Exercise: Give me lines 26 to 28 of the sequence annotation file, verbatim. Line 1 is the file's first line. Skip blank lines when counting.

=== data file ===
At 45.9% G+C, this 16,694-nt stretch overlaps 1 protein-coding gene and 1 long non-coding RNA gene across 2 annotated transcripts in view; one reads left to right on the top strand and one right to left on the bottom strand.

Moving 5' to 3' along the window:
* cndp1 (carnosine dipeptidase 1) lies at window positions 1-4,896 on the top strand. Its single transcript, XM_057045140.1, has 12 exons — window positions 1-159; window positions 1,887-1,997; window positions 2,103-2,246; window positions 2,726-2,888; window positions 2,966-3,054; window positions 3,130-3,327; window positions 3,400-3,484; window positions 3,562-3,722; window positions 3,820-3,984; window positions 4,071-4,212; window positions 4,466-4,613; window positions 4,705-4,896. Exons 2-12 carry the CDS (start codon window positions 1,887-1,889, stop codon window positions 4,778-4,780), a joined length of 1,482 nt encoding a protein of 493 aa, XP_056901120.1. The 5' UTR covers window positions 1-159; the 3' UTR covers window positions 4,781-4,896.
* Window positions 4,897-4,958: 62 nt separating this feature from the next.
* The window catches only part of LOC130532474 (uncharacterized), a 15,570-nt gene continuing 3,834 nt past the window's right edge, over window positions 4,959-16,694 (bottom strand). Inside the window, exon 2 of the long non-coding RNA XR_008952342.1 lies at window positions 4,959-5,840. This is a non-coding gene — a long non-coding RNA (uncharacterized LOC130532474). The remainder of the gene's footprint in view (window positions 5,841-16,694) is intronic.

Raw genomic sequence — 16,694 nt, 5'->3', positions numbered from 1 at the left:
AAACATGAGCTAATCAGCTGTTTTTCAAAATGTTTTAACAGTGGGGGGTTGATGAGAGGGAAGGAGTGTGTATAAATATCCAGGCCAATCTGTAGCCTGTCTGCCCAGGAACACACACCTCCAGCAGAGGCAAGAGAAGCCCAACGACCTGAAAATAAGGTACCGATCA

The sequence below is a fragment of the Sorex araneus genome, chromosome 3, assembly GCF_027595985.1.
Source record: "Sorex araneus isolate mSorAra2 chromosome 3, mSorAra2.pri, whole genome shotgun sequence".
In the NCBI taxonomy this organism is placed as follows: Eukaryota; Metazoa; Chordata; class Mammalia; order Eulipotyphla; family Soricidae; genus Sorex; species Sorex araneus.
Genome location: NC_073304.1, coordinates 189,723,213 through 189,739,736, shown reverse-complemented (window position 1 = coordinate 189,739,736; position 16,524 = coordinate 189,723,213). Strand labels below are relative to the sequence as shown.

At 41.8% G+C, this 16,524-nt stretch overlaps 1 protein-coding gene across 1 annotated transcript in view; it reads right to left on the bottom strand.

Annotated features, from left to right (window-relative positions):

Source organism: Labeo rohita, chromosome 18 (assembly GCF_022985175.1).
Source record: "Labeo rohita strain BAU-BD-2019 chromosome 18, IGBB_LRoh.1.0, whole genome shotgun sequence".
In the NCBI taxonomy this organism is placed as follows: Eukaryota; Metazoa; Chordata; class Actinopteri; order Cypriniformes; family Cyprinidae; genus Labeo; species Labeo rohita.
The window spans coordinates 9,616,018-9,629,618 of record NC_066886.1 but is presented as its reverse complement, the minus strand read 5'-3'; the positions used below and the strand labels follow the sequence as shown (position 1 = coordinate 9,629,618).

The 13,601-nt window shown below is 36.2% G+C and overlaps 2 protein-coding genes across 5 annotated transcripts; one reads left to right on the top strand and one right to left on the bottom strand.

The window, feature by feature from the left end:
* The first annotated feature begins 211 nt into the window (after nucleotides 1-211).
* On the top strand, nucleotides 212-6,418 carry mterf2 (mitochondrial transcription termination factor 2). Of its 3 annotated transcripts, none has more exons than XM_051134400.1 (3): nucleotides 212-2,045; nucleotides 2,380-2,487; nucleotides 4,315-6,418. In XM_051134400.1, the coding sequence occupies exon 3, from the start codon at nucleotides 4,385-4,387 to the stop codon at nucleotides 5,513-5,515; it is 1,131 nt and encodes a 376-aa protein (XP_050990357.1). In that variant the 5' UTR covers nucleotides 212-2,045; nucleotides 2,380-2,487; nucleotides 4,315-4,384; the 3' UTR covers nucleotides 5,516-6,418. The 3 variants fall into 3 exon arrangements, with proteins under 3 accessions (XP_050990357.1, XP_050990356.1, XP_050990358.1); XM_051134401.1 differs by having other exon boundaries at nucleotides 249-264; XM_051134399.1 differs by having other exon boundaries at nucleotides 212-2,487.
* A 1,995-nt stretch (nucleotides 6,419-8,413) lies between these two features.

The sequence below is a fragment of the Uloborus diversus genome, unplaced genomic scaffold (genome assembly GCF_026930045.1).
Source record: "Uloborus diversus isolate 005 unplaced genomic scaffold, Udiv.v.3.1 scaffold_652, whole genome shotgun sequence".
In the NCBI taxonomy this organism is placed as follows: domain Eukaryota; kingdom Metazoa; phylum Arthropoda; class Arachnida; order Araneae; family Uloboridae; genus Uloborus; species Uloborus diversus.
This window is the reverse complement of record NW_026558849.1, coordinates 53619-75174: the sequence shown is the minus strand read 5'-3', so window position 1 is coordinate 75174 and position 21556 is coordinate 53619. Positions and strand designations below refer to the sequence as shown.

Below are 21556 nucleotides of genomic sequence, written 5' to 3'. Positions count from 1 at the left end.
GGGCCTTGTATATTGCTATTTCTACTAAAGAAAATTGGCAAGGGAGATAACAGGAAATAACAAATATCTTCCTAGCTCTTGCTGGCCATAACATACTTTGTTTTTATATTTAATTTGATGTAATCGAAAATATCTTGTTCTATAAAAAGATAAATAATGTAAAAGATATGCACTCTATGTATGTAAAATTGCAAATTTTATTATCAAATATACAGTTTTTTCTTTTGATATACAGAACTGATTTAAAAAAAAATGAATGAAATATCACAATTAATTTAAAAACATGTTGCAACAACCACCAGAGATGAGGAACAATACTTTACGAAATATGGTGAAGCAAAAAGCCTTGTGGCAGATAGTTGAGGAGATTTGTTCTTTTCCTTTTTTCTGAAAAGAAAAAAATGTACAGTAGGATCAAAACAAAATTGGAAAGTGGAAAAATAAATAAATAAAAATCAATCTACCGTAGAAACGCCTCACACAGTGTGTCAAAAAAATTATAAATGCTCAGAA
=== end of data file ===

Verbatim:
This window is the reverse complement of record NW_026558849.1, coordinates 53619-75174: the sequence shown is the minus strand read 5'-3', so window position 1 is coordinate 75174 and position 21556 is coordinate 53619. Positions and strand designations below refer to the sequence as shown.

Below are 21556 nucleotides of genomic sequence, written 5' to 3'. Positions count from 1 at the left end.
GGGCCTTGTATATTGCTATTTCTACTAAAGAAAATTGGCAAGGGAGATAACAGGAAATAACAAATATCTTCCTAGCTCTTGCTGGCCATAACATACTTTGTTTTTATATTTAATTTGATGTAATCGAAAATATCTTGTTCTATAAAAAGATAAATAATGTAAAAGATATGCACTCTATGTATGTAAAATTGCAAATTTTATTATCAAATATACAGTTTTTTCTTTTGATATACAGAACTGATTTAAAAAAAAATGAATGAAATATCACAATTAATTTAAAAACATGTTGCAACAACCACCAGAGATGAGGAACAATACTTTACGAAATATGGTGAAGCAAAAAGCCTTGTGGCAGATAGTTGAGGAGATTTGTTCTTTTCCTTTTTTCTGAAAAGAAAAAAATGTACAGTAGGATCAAAACAAAATTGGAAAGTGGAAAAATAAATAAATAAAAATCAATCTACCGTAGAAACGCCTCACACAGTGTGTCAAAAAAATTATAAATGCTCAGAA